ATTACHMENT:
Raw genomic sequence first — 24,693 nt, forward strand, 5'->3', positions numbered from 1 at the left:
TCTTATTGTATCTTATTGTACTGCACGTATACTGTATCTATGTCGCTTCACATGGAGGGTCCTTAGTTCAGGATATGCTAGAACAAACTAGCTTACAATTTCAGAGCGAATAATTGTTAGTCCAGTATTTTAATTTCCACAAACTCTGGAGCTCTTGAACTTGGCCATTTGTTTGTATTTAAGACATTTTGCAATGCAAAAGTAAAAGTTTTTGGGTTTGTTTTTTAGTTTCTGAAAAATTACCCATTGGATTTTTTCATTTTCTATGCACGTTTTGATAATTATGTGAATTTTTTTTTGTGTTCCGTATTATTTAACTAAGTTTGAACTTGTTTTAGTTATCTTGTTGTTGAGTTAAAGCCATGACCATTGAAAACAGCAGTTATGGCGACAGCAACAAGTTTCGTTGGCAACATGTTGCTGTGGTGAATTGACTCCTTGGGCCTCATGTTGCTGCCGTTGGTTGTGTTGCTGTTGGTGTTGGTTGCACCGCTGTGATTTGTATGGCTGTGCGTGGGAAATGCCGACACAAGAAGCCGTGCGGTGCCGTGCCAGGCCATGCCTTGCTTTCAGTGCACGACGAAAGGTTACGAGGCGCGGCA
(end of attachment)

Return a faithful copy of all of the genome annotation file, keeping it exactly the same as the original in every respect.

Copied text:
Raw genomic sequence first — 24,693 nt, forward strand, 5'->3', positions numbered from 1 at the left:
TCTTATTGTATCTTATTGTACTGCACGTATACTGTATCTATGTCGCTTCACATGGAGGGTCCTTAGTTCAGGATATGCTAGAACAAACTAGCTTACAATTTCAGAGCGAATAATTGTTAGTCCAGTATTTTAATTTCCACAAACTCTGGAGCTCTTGAACTTGGCCATTTGTTTGTATTTAAGACATTTTGCAATGCAAAAGTAAAAGTTTTTGGGTTTGTTTTTTAGTTTCTGAAAAATTACCCATTGGATTTTTTCATTTTCTATGCACGTTTTGATAATTATGTGAATTTTTTTTTGTGTTCCGTATTATTTAACTAAGTTTGAACTTGTTTTAGTTATCTTGTTGTTGAGTTAAAGCCATGACCATTGAAAACAGCAGTTATGGCGACAGCAACAAGTTTCGTTGGCAACATGTTGCTGTGGTGAATTGACTCCTTGGGCCTCATGTTGCTGCCGTTGGTTGTGTTGCTGTTGGTGTTGGTTGCACCGCTGTGATTTGTATGGCTGTGCGTGGGAAATGCCGACACAAGAAGCCGTGCGGTGCCGTGCCAGGCCATGCCTTGCTTTCAGTGCACGACGAAAGGTTACGAGGCGCGGCA